Tuesday, February 3, 2009

Mendelssohn’s honeymoon

Felix Mendelssohn, a famous German composer, was born two hundred years ago today. Although not a regular diarist, he did keep a diary for seven months jointly with his new wife after they were married. This was published for the first time about a decade ago; a few short extracts are available online.

Mendelssohn was born in Hamburg, Germany, on 3 February 1809, into a wealthy Jewish family, although his father converted to Christianity and took on the name Bartholdy. The young Mendelsshon grew up in Berlin, where the family moved when he was two, and where he was soon considered a child prodigy, performing at the piano and composing music. While still a boy he met the writer Johann Goethe who was to prove an enduring influence. Apart from music, Mendelssohn learned to sketch and to speak several languages.

By 15, Mendelssohn had composed his first symphony, and by 16 his famous string octet. Alongside composing, he also worked as a conductor, touring Europe, becoming especially loved in his native Germany and in England, where he became Queen Victoria’s favourite composer. In time, he would hold positions in Dusseldorf, Berlin and Leipzig. Among his most well-known compositions are Overture to a Midsummer Night’s Dream, Songs without Words and the Scottish Symphony. In the last years of his life, he suffered ill health and died young in 1847 after a series of strokes.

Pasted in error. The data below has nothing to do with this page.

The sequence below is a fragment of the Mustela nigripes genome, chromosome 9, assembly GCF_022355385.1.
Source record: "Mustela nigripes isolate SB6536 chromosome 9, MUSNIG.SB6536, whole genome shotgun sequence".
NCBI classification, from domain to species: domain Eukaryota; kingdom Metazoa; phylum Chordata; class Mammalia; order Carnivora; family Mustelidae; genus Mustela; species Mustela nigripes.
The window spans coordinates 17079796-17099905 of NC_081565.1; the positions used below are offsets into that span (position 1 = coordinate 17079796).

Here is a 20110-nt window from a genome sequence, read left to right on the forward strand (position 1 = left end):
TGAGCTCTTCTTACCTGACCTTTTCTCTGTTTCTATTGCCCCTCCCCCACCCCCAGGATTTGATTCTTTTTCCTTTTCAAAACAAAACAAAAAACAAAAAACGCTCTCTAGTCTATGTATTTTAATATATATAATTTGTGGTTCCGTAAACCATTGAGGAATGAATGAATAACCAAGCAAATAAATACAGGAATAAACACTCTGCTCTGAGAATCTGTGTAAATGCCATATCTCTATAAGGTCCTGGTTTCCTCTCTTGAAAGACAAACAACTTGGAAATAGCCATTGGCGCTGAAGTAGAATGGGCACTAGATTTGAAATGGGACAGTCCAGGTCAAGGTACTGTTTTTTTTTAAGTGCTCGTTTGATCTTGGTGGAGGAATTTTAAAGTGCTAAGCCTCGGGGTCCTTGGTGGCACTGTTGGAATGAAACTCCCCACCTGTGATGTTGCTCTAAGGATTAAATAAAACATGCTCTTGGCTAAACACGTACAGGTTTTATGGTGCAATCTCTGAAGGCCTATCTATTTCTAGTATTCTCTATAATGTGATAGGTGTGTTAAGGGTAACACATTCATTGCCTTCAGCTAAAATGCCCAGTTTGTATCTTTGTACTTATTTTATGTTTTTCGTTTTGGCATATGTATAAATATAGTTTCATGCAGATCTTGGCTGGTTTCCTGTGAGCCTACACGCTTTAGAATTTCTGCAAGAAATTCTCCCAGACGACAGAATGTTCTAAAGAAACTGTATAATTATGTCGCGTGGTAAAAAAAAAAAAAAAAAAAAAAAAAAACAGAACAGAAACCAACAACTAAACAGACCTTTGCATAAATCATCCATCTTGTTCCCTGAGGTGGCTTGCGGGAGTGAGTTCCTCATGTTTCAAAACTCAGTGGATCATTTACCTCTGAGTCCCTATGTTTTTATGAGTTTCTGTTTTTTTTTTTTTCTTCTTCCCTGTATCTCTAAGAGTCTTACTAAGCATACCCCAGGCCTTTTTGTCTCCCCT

However, ten years earlier in 1937, he married Cécile, a union that was to prove happy and to produce five children. After the wedding, and while on honeymoon, the couple kept a joint diary for seven months. The manuscript is held by the Bodleian Library, Oxford, where one of the librarians, Peter Ward Jones, is something of a specialist in Mendelssohn. His edited text of the diary was published by Clarendon Press in 1997 as The Mendelssohns on Honeymoon: 1837 Diary of Felix and Cécile Mendelssohn Bartholdy, Together with Letters to Their Families.

The publisher’s blurb says this of the book: ‘Enlivened by the couple’s private sense of humour, [the diary] begins by chronicling their seven-week honeymoon journey in the Rhineland and Black Forest, and later includes an extensive account of the composer’s visit to England in the summer that year, when he conducted and played at the Birmingham Music Festival.’ Here is a short extract, culled from Amazon.co.uk, in which Mrs Mendelssohn is less than complimentary about Rhinelanders.

Wednesday 5 April 1837
‘In the morning we walked for a good half-mile along the Rhine as far as the river crossing. Misunderstandings on the way. Made plans at the boatman’s cottage. Return at three for lunch. In the afternoon Felix played the organ of an atrociously decorated church - a wretched box of whistles. Walk to the cathedral and down into the crypt, but no spring. The sacristy - the subterranean chapel with its strange pillars. In the course of the evening and well into the night endured the loathsome company of Rhinelanders who behaved little better than their large dogs.’

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